Wild Boar Ribs: Racking Up The Flavor
There I was, hunkered down in the bush, long gun at the ready. No…No I wasn’t. I was actually crouched down behind a line of trees, facing upwind, staring intently at my hand-dug pit-style trap carefully covered with banana leaves, waiting for a wild boar to come rambling along and step onto the false floor and fall into the pit below. Actually, if you can believe it, that’s not true either, but what was true was that the tightly sealed, thickly made styrofoam box sitting in front of me was kinda hard to open, and that’s where the real story begins. It was one of those really thick-walled, heavily taped, ice-packed boxes that immediately alerted me to the fact that the contents were either a mistakenly delivered body part or something edible. I hoped for the latter but was still surprised to pull out a fresh rack of wild boar ribs from Broken Arrow Ranch, gifted to me from a reliable and trusted meat source, my daughter ???.
After a lot of research, because, you know, I didn’t want to mess this up, it was concluded that yes, I can prep these just like regular ribs, keeping in mind that they are less fatty. Seems easy enough, so I went with my go-to method of rubbing the rack down with mustard and then massaging in a generous helping of Carolina Pit Powder, courtesy of bbq guru, Steven Raichlen.
Always in favor of firing up the smoker, I leveled it off in the 220° to 225° range using lump hardwood, cherrywood, and applewood. Yeah, my backyard can smell delicious at times ?. Armed with a spray bottle filled with equal parts apple juice and water and then 1/4 part apple cider vinegar for spritzing, I was off to the smoker to try and tame these wild boar ribs.
One quick last-minute misting and these beauties were laid onto the smoker rack with a cloud of smokey fanfare, building my anticipation for a good meal along with an increased capacity for spontaneous drooling.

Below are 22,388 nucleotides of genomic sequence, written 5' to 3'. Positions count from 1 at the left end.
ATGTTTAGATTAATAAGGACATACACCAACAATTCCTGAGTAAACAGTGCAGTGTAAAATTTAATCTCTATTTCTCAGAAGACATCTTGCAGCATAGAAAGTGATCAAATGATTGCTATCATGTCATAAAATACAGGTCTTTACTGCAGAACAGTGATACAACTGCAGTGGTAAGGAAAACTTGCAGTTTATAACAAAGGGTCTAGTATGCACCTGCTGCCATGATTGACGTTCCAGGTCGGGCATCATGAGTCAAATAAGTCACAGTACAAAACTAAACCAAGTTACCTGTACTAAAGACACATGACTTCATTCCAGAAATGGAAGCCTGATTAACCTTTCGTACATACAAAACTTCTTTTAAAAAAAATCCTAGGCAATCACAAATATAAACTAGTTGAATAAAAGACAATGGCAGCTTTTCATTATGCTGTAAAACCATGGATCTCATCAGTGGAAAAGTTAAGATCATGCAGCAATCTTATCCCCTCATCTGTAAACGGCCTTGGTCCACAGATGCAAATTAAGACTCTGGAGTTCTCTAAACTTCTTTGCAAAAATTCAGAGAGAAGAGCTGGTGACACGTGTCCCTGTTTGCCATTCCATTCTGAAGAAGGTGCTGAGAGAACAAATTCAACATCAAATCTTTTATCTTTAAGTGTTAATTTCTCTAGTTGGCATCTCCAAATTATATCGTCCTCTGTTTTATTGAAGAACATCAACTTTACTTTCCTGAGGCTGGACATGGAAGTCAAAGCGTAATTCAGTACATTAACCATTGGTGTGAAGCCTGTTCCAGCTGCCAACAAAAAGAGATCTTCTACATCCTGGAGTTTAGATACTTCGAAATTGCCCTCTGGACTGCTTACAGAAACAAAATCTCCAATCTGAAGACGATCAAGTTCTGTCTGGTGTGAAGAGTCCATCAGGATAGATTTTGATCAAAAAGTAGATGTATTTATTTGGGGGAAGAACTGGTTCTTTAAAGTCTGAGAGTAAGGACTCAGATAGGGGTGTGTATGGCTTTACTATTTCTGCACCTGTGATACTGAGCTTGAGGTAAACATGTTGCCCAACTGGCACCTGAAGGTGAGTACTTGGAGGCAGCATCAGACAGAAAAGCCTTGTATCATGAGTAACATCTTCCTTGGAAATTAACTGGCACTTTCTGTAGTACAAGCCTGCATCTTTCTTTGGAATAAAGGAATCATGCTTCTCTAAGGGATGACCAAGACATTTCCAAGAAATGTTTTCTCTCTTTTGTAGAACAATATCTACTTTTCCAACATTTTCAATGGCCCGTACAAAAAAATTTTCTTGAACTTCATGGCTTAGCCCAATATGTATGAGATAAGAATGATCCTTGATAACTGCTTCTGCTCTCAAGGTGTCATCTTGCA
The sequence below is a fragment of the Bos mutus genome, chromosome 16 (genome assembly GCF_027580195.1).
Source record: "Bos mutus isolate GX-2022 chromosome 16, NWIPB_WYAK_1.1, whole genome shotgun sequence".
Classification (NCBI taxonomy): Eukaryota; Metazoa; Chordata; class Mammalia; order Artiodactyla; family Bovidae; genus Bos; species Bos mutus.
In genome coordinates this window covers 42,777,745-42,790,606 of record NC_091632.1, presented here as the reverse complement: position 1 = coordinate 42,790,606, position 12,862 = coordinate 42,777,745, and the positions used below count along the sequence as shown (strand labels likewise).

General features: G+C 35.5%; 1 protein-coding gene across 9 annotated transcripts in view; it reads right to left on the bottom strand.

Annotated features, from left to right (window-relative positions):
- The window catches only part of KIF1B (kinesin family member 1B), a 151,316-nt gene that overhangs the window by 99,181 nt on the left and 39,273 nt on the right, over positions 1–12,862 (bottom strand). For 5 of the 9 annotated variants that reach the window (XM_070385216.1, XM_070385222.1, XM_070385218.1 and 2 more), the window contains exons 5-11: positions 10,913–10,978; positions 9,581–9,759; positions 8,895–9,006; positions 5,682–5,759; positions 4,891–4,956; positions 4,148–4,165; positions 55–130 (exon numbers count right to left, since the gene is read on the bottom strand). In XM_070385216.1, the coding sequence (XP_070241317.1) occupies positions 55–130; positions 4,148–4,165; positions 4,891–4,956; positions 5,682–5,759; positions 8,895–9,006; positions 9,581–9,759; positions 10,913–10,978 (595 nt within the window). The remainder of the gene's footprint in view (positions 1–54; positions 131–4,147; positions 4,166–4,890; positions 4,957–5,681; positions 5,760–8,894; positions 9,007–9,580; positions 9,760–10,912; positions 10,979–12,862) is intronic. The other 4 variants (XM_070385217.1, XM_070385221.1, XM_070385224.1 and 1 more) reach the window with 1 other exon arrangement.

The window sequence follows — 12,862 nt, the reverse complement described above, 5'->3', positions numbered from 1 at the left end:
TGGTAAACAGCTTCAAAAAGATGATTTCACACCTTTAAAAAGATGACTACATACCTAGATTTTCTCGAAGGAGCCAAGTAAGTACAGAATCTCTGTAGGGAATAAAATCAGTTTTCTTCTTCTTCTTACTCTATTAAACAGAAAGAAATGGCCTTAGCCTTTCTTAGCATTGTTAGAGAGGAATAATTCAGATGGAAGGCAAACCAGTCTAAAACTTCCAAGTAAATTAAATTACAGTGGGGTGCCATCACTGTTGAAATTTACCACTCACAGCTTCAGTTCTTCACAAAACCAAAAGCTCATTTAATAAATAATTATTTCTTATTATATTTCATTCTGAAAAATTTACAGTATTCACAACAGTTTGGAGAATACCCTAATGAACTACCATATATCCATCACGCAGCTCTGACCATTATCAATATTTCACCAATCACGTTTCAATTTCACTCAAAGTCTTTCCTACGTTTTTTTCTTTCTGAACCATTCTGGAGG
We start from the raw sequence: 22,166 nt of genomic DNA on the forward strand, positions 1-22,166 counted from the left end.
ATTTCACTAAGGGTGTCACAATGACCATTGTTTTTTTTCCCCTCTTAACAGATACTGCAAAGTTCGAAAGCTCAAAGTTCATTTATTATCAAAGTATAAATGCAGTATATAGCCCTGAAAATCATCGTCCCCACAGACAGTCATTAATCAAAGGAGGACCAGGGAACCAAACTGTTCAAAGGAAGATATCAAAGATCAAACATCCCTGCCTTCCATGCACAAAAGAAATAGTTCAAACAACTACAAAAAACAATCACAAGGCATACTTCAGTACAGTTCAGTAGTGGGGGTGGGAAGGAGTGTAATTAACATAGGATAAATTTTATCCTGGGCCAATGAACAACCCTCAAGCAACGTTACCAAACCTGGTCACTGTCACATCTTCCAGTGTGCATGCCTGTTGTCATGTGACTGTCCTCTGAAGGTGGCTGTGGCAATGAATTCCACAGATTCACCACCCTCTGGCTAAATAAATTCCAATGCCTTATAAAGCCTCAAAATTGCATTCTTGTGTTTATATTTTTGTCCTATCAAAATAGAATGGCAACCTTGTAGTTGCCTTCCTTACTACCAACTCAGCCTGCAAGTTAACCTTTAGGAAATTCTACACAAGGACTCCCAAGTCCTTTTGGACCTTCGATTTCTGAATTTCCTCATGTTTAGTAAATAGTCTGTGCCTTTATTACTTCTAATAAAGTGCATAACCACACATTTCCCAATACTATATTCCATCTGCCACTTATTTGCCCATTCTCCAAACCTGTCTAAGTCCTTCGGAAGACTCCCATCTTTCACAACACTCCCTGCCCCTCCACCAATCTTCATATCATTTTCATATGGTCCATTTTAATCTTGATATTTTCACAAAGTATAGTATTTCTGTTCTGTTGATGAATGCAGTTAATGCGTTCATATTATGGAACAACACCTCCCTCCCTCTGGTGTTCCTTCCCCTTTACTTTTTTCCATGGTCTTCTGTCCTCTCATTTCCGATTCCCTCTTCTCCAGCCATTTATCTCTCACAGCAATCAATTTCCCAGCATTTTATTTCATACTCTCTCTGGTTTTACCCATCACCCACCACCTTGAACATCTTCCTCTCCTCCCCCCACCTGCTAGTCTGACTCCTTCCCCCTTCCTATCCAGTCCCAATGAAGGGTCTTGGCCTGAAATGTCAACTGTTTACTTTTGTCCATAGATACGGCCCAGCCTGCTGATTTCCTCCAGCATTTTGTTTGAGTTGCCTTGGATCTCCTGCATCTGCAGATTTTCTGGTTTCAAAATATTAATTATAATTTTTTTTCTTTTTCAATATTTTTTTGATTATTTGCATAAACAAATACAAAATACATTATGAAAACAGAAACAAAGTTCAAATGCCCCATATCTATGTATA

I left them unsupervised inside of the smoker for about an hour and a half. After taking them out, I decided to wrap the ribs in foil for a bit to keep moisture in and reduce the chance of these lean boar ribs drying out. In the foil were a couple of pads of butter and a slathering of Missouri’s own Sticky Pig Mustard Sauce, delicious on just about anything you can drip it, brush it or glaze it on. Pretty good right off of the spoon as well… Anyway, the ribs were wrapped and put back into the smoker for about another hour and a half.
Now we’re talking. The bones are starting to come through as the meat pulls back. You can feel the rack becoming more tender, and the thicker part of the chop registered close to 180°, so the ribs were taken out of the foil and put back into the smoker to finish and glaze over. I’m looking for 195° or so, when it’s time for this little piggy to come home.
I’m gonna tell you something. I’ve tasted some really good ribs and some great barbecue pork in general, but these wild boar ribs are no ordinary pork dish. The texture was so decadent and delicious, it almost melted in your mouth. It was something more akin to a lamb chop or beef rib and had a deep, rich and satisfying flavor profile that no regular pork rib can achieve.
These are a keeper and welcome on my smoker any day. It’s one of those fantastic meals that make you scoot your chair back, give a sigh of thanks, and wait for the nap to begin. So thanks to our daughter for once again providing us a unique barbecuing and taste experience.